But, he argues, as many governments push for local manufacturing that will lead to a pick-up in production capacity, which may worsen the oversupply problem down the road.

China Leads the Pack
A bottom-up value-oriented investor, Zhan and his team look for companies that are within so-called quality growth industries, enjoy market leadership and high profit margins, which indicates the quality of product development. In seeking to add value, the team will also make contrarian bets when stocks are under pressure either because of temporary operational challenges or in market sell-offs.

Intriguingly, China accounts for the largest single country weighting at 66%, or more than double the benchmark. Other country weights are proportionately smaller, with Taiwan accounting for 7% of the portfolio, Japan 6.8%, and South Korea 4.4%.

“That Chinese weighting was not by design but the result of fundamental research for the past couple of years. Once we identify a secular growth industry, we will study and compare the best and largest companies across all relevant countries,” says Zhan. “We assess their revenue potential, their margin progression, balance sheet and management track record. It is a highly fundamentals-based process. But we always put the broad economic environment into consideration.”

Indeed, he notes that last year Chinese companies attracted a valuation premium, mainly because China was the safest place to avoid the virus last year, and the first to recover. Still, as the global economy gradually recovers, Zhan intends to gradually reduce the China weighting closer to about 50% of the portfolio.

Stocks Zhan Likes
Among the names that Zhan favors is Tsingtao Brewery, the second largest brewery in China. “Chinese companies were known for cutting prices, but things are changing now. After years of consolidation, the largest five beer companies in China control 75% of the market. They have shifted their focus to profit growth and have reduced capacity and have moved prices up,” says Zhan. Tsingtao’s share price is trading at 26 times 2021 earnings and is not cheap, admits Zhan, who acquired the company in 2017. “But if China’s beer prices can go up to somewhere near those in the U.S., normalized profits in Tsingtao beer will be multiples higher than what they are today,” argues Zhan.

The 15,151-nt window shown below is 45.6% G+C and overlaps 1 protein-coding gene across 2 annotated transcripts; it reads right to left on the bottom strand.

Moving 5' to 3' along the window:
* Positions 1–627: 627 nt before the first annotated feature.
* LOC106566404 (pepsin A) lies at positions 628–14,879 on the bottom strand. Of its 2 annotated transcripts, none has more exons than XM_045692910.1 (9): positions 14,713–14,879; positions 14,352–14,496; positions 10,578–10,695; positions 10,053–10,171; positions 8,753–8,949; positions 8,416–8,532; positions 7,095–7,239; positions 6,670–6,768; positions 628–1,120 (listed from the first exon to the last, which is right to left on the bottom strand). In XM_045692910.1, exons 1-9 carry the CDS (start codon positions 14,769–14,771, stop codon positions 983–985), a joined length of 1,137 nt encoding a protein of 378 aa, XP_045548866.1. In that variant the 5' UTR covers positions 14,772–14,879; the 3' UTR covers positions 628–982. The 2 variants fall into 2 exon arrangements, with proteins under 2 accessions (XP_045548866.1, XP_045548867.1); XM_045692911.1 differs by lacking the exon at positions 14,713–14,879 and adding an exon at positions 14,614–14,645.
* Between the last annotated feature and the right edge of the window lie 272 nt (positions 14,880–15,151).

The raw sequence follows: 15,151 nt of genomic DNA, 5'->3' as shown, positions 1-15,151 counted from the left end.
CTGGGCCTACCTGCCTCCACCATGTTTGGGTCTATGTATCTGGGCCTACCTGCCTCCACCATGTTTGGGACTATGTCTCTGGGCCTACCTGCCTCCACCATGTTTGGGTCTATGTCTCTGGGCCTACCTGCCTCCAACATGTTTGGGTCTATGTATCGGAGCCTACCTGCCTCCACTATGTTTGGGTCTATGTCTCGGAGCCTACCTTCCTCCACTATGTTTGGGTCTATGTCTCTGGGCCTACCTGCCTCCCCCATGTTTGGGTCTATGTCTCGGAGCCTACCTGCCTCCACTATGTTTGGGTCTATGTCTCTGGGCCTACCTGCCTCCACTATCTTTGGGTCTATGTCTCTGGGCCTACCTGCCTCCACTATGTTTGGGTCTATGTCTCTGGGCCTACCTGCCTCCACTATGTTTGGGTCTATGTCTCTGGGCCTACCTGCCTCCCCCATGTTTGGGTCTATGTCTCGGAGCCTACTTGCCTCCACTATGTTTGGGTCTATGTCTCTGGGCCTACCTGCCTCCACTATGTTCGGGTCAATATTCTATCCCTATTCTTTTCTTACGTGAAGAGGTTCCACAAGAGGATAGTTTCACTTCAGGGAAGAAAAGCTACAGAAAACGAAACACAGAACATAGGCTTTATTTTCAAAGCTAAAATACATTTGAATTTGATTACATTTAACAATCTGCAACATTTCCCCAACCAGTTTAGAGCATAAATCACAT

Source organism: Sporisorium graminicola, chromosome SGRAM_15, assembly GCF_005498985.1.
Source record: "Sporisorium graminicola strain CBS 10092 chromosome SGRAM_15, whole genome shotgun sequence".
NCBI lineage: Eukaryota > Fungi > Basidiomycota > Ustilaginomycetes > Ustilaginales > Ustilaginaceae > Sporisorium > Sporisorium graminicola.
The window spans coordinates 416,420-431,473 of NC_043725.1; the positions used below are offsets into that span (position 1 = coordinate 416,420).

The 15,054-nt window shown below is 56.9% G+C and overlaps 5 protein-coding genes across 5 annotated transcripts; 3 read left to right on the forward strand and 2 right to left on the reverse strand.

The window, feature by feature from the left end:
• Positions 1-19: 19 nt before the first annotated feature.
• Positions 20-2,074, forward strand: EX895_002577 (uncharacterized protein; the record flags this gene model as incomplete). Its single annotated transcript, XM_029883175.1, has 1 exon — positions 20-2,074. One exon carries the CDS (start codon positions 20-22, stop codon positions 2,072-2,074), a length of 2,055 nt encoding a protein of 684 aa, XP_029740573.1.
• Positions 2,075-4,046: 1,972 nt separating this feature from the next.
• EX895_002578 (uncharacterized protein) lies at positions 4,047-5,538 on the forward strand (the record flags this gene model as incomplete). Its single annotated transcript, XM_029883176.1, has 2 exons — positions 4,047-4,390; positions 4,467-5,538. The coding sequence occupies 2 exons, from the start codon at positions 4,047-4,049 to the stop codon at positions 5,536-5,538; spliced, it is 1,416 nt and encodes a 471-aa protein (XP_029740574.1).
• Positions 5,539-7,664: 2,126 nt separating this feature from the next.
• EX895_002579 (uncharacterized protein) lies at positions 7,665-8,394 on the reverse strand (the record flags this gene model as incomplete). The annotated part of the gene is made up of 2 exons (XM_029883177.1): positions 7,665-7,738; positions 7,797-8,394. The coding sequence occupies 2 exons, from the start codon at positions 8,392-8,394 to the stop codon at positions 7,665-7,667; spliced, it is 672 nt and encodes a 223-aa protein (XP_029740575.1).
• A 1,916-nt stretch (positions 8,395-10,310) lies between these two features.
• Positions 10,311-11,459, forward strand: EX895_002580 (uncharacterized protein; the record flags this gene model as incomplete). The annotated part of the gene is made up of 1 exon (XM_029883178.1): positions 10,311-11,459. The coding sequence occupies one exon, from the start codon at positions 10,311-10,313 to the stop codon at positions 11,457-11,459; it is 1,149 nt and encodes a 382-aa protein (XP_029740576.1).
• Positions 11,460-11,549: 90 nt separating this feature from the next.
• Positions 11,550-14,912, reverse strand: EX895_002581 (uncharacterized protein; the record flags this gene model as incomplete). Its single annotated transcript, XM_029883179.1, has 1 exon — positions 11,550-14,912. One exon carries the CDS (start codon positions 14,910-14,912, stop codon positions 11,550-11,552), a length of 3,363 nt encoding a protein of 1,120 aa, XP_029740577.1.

Another favorite, and the largest portfolio holding, is BYD Company, the largest maker of electric cars in China and also one of the largest manufacturers of batteries in the world. “It’s the only Chinese company in Warren Buffet’s holdings and last year, was also one of the top-performing Chinese stocks,” says Zhan, adding that BYD is such a large technology powerhouse in China and has built a portfolio of 25,000 patents.

BYD is trading at a lofty price/earnings multiple of 75 times 2021 earnings. “It’s not cheap because many of its technologies have yet to contribute meaningful earnings.” But, he argues, it’s one of the best-positioned companies in the world to enjoy the explosive growth of the electric car. Acquired in 2017 at about 50HKD, it is now trading at 197HKD. “When we bought BYD, the stock was ignored. But since BYD became a momentum stock last year, we’ve been trimming our positions. When a company becomes well-loved, we take some profit and put it into other ignored stocks. These moves help us avoid being carried away when things are good and also enable us to take advantage of opportunities in market sell-offs.”               

 

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Securities Mentioned in Article

Security NamePriceChange (%)Morningstar Rating
BYD Co Ltd ADR53.40 USD0.62
BYD Co Ltd Class H208.00 HKD-1.70Rating
Dynamic Asia Pacific Equity Ser F10.32 CAD-0.87Rating
Tsingtao Brewery Co Ltd ADR40.33 USD3.93
Tsingtao Brewery Co Ltd Class A83.13 CNY-1.84Rating

About Author

Michael Ryval

Michael Ryval  is regular contributor to Morningstar. He is a Toronto-based freelance writer who specializes in business and investing.